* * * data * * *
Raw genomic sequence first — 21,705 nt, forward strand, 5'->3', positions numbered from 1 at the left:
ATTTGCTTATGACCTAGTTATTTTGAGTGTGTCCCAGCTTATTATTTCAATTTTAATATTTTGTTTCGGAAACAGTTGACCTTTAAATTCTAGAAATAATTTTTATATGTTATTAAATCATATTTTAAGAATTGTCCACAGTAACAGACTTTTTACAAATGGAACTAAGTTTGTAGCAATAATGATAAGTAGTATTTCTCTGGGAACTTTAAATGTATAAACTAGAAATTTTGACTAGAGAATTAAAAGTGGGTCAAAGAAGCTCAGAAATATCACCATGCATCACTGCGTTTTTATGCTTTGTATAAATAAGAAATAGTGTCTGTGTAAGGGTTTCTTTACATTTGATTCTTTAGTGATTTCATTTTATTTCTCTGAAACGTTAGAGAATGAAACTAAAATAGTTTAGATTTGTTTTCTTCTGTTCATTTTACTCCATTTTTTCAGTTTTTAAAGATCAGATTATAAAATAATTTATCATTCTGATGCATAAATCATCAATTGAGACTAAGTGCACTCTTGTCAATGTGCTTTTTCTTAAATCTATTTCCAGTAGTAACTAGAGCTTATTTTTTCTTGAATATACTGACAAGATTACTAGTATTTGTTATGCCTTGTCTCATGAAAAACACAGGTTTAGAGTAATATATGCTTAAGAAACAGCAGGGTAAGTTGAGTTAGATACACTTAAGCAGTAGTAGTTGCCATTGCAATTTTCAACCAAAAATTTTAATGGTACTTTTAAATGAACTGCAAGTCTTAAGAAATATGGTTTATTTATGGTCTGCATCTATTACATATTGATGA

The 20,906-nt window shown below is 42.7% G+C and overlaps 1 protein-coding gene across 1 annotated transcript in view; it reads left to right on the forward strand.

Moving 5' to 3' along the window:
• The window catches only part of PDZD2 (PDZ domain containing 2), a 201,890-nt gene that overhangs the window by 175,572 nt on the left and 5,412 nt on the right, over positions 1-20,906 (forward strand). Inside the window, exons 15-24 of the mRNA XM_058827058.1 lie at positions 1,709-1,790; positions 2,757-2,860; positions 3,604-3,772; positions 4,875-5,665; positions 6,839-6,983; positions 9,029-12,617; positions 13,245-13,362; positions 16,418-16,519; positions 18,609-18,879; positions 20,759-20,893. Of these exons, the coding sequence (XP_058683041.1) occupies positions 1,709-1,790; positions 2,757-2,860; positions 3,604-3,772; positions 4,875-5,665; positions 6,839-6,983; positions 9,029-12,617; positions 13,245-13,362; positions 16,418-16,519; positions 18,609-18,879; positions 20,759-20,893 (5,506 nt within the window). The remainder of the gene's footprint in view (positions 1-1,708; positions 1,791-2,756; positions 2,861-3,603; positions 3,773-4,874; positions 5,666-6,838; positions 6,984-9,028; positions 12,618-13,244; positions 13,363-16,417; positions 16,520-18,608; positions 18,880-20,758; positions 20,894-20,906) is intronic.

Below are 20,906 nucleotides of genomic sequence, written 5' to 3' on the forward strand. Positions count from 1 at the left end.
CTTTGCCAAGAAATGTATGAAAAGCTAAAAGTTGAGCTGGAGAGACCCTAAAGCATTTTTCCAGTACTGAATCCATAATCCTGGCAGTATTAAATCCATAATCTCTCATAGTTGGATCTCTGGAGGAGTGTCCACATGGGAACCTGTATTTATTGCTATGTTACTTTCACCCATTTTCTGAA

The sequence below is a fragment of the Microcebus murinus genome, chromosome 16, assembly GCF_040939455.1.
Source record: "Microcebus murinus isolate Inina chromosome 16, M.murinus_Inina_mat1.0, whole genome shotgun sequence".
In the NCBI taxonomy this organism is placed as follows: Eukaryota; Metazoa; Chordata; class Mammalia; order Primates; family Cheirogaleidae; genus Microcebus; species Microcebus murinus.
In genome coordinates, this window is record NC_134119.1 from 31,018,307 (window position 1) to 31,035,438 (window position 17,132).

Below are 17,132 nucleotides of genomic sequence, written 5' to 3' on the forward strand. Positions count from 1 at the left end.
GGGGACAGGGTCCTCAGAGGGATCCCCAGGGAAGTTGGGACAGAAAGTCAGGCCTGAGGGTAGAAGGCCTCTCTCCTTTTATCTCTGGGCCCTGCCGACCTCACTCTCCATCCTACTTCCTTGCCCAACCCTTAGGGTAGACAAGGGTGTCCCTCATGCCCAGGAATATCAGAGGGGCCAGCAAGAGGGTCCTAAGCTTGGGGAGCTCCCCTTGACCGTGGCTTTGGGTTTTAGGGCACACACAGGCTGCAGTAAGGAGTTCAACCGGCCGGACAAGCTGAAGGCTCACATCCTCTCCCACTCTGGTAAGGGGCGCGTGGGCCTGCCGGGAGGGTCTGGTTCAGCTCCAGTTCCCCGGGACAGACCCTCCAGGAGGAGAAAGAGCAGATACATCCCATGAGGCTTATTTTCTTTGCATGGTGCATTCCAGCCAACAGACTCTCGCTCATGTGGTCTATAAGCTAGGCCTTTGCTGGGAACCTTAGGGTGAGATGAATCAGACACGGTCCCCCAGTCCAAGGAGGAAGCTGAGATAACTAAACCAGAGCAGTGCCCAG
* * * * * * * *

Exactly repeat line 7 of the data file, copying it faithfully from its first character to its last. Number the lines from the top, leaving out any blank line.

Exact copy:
CTTTGCCAAGAAATGTATGAAAAGCTAAAAGTTGAGCTGGAGAGACCCTAAAGCATTTTTCCAGTACTGAATCCATAATCCTGGCAGTATTAAATCCATAATCTCTCATAGTTGGATCTCTGGAGGAGTGTCCACATGGGAACCTGTATTTATTGCTATGTTACTTTCACCCATTTTCTGAA